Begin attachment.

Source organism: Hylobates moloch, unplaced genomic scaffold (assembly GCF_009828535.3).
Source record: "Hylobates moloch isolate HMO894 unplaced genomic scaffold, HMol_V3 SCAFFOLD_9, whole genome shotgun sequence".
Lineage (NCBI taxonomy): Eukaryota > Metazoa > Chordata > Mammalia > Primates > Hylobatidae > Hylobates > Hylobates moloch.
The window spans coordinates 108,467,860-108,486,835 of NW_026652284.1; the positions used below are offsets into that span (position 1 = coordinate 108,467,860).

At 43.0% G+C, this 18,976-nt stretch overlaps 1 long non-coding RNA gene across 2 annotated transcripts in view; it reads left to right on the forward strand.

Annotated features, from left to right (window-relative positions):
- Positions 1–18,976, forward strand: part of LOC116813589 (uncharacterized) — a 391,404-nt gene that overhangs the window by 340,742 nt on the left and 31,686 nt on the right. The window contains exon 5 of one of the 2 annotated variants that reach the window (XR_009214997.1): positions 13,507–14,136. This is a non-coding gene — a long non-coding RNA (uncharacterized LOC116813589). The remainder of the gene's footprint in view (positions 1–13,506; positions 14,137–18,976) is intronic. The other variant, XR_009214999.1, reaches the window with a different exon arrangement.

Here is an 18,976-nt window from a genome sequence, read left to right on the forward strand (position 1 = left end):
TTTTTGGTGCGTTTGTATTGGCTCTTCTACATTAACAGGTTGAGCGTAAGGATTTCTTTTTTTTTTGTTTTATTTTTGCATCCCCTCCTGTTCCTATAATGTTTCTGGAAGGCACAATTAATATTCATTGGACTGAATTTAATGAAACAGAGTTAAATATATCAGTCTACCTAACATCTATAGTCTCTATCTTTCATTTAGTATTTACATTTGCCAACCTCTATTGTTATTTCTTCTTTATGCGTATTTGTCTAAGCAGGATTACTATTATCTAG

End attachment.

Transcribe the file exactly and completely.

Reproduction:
Source organism: Hylobates moloch, unplaced genomic scaffold (assembly GCF_009828535.3).
Source record: "Hylobates moloch isolate HMO894 unplaced genomic scaffold, HMol_V3 SCAFFOLD_9, whole genome shotgun sequence".
Lineage (NCBI taxonomy): Eukaryota > Metazoa > Chordata > Mammalia > Primates > Hylobatidae > Hylobates > Hylobates moloch.
The window spans coordinates 108,467,860-108,486,835 of NW_026652284.1; the positions used below are offsets into that span (position 1 = coordinate 108,467,860).

At 43.0% G+C, this 18,976-nt stretch overlaps 1 long non-coding RNA gene across 2 annotated transcripts in view; it reads left to right on the forward strand.

Annotated features, from left to right (window-relative positions):
- Positions 1–18,976, forward strand: part of LOC116813589 (uncharacterized) — a 391,404-nt gene that overhangs the window by 340,742 nt on the left and 31,686 nt on the right. The window contains exon 5 of one of the 2 annotated variants that reach the window (XR_009214997.1): positions 13,507–14,136. This is a non-coding gene — a long non-coding RNA (uncharacterized LOC116813589). The remainder of the gene's footprint in view (positions 1–13,506; positions 14,137–18,976) is intronic. The other variant, XR_009214999.1, reaches the window with a different exon arrangement.

Here is an 18,976-nt window from a genome sequence, read left to right on the forward strand (position 1 = left end):
TTTTTGGTGCGTTTGTATTGGCTCTTCTACATTAACAGGTTGAGCGTAAGGATTTCTTTTTTTTTTGTTTTATTTTTGCATCCCCTCCTGTTCCTATAATGTTTCTGGAAGGCACAATTAATATTCATTGGACTGAATTTAATGAAACAGAGTTAAATATATCAGTCTACCTAACATCTATAGTCTCTATCTTTCATTTAGTATTTACATTTGCCAACCTCTATTGTTATTTCTTCTTTATGCGTATTTGTCTAAGCAGGATTACTATTATCTAG